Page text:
Unfortunately though, my ITB injury that I sparked up on the Lakes, Meres and Waters was also now rearing it's head. I was in two minds whether continuing on the 50km was the wise thing to do, but I figured I could get a bus from somewhere back to Ambleside if it all hit the fan. I cracked on, but the pain in the side of my glute stuck with me for the bulk of the race.
Up until this point it had been a lot of narrow trails and a few fields, and then from here we made our way over towards the firetracks of Grisedale forest. This section was great for just churning up the miles, and I also got chatting with some great folks too. I linked with a guy called Mark (maybe Marc) and we put a great joint stint in together down to the head of Coniston. He pulled away from me as we made it into the second checkpoint at 24km in, but I didn't linger long here and that was the last I saw of him. Now on my own I trotted around to the Coppermines, preparing myself for the toughest part of the race. The biggest ascent of the race (350m) heads up and over to Tilberthwaite, which is the reverse of what you'd do if you were to run the Lakeland 50/100. Ordinarily such an ascent wouldn't be too much, but by this point I'd given quite a lot and it was also flippin' humid. It was a steady walk up and I was glad to be able to get running again once at the top of the route.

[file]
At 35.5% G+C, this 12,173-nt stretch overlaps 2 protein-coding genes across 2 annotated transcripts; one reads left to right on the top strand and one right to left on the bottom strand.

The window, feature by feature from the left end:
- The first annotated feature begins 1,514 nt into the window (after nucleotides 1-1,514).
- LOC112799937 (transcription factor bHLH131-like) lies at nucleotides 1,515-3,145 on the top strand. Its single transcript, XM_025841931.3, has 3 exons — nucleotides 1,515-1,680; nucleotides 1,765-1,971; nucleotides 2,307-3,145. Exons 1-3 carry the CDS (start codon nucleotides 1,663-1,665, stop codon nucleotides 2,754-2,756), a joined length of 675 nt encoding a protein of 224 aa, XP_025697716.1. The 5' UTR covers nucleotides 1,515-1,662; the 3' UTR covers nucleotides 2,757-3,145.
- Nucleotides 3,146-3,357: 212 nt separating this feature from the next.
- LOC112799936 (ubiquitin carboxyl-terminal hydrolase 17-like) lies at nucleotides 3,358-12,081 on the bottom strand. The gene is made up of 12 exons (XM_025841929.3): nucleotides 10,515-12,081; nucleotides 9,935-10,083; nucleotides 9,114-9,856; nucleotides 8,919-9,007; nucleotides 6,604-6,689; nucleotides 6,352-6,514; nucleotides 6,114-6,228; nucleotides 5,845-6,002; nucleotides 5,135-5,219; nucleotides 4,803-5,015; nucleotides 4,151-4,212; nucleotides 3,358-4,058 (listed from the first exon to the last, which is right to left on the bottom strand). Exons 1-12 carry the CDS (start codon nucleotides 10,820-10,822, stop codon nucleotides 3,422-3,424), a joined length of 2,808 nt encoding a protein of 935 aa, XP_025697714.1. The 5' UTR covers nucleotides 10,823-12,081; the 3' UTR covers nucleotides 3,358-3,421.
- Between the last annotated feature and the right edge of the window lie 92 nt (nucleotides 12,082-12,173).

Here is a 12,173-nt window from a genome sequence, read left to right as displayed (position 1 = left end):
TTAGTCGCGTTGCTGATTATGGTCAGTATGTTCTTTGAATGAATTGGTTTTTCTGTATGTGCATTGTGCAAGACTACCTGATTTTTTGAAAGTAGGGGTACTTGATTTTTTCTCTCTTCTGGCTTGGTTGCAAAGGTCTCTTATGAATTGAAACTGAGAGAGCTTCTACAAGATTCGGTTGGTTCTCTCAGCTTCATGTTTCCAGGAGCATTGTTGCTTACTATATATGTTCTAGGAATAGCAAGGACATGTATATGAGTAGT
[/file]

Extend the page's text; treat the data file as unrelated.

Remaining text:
As the hours rolled through I kept checking my progress against where I needed to be for sub-6. After the first couple of hours I managed to get 2.5km up on where I'd needed to be, but by the time I was over into Little Langdale I think this had shrunk to about 1km ahead, if that. I continued my trot, running as many of the gentle uphills as possible. As I neared Blea Tarn an older chap sat on a stool said 'I think you're about 20th'... This didn't sink in for a few steps, and then I realised what he'd said - Me! Top 20 in an event! This gave me a nice little spike of adrenaline and I soon hunted down the chap in front of me. We'd been leapfrogging each other a bit but once I was past him and heading for Chapel Stile the last time I would see him was the finish line.